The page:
THE CHANCE that the nation’s depleted ocean fish will return to healthy levels rose considerably Thursday when the federal government put its support behind a new way of managing fisheries. Traditional methods of limiting fishermen’s days-at-sea and total catches encourage dangerous fishing-derby tactics and often result in crews discarding many excess fish. The methods have also failed to reduce overfishing. Under the new approach, officials assign annual quotas to individual fishermen or to groups of fishermen in cooperative sectors.
With divvied-up annual quotas, known as “catch shares,’’ fishermen are not under pressure to go out to sea in hazardous weather. By banding together, they can save on boat costs and have more flexibility in ensuring that all the fish they catch can be brought to dock and not simply discarded as excess. Another plus of the quotas: They provide fishermen with an incentive to help stocks grow, since increased stocks would lead to increased quotas.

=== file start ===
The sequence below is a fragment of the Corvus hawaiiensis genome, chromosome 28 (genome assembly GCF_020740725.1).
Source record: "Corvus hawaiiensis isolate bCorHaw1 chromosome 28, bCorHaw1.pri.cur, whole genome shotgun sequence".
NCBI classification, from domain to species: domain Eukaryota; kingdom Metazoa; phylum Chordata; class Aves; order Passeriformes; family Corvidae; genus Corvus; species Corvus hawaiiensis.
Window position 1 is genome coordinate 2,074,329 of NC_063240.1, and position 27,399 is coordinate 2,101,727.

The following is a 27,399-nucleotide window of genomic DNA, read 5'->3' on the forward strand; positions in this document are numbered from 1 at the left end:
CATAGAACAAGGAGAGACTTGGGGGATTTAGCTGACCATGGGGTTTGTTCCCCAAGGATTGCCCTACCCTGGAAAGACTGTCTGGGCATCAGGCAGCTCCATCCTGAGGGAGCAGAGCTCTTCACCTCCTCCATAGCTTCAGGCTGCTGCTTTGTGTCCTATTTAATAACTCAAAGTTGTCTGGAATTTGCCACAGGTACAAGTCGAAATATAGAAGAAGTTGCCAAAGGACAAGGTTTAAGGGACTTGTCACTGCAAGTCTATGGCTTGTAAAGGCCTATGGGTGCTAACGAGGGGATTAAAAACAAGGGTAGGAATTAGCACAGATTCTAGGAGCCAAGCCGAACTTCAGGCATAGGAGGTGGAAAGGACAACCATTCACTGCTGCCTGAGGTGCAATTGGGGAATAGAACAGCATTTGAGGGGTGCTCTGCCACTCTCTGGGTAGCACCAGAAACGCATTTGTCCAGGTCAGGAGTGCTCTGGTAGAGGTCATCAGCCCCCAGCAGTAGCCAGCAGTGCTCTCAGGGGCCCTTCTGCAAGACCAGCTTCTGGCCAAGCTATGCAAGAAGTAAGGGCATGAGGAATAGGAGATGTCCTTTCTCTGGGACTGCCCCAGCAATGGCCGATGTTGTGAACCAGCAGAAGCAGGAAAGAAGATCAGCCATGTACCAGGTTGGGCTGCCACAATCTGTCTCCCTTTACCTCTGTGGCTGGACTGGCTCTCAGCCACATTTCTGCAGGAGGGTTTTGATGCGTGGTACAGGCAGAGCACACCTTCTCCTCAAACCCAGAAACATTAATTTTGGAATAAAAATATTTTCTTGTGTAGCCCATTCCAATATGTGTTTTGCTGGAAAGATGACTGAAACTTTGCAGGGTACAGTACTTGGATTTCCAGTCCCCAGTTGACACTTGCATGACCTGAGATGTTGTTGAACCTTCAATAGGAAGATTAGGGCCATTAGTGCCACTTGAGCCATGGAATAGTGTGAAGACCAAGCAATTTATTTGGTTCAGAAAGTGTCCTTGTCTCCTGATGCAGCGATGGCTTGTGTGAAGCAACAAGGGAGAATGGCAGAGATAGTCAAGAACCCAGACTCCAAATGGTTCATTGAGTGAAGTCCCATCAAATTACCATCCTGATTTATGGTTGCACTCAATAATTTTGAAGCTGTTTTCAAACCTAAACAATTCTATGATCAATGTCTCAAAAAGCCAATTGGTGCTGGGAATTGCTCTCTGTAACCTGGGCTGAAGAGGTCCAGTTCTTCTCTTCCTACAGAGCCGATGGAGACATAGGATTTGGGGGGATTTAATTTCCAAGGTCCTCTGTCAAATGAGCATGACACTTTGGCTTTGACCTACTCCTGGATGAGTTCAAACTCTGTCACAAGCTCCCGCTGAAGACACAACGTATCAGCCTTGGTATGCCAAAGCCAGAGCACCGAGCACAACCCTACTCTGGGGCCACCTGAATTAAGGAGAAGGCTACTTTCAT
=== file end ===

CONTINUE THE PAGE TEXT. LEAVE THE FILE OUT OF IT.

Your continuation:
In its draft policy, the National Oceanic and Atmospheric Administration is encouraging the use of the new management methods, but not mandating them. Regional marine fisheries councils that opt for catch-share will receive training from Washington in shifting to the new approach.
Most of New England’s fishermen for groundfish species like cod, flounder, and pollock will be working in catch-share sectors in the season that begins next May. Public comments on final ground rules are due Dec. 22. Officials should ensure that quota allocations fairly reflect the catch histories of fishermen and not just boat size.
Fishermen on Cape Cod have used catch-share programs in recent years with considerable success. Now, with the right ground rules for the new system, the region has an opportunity to make even more of New England’s fishermen true stewards of the ocean’s bounty.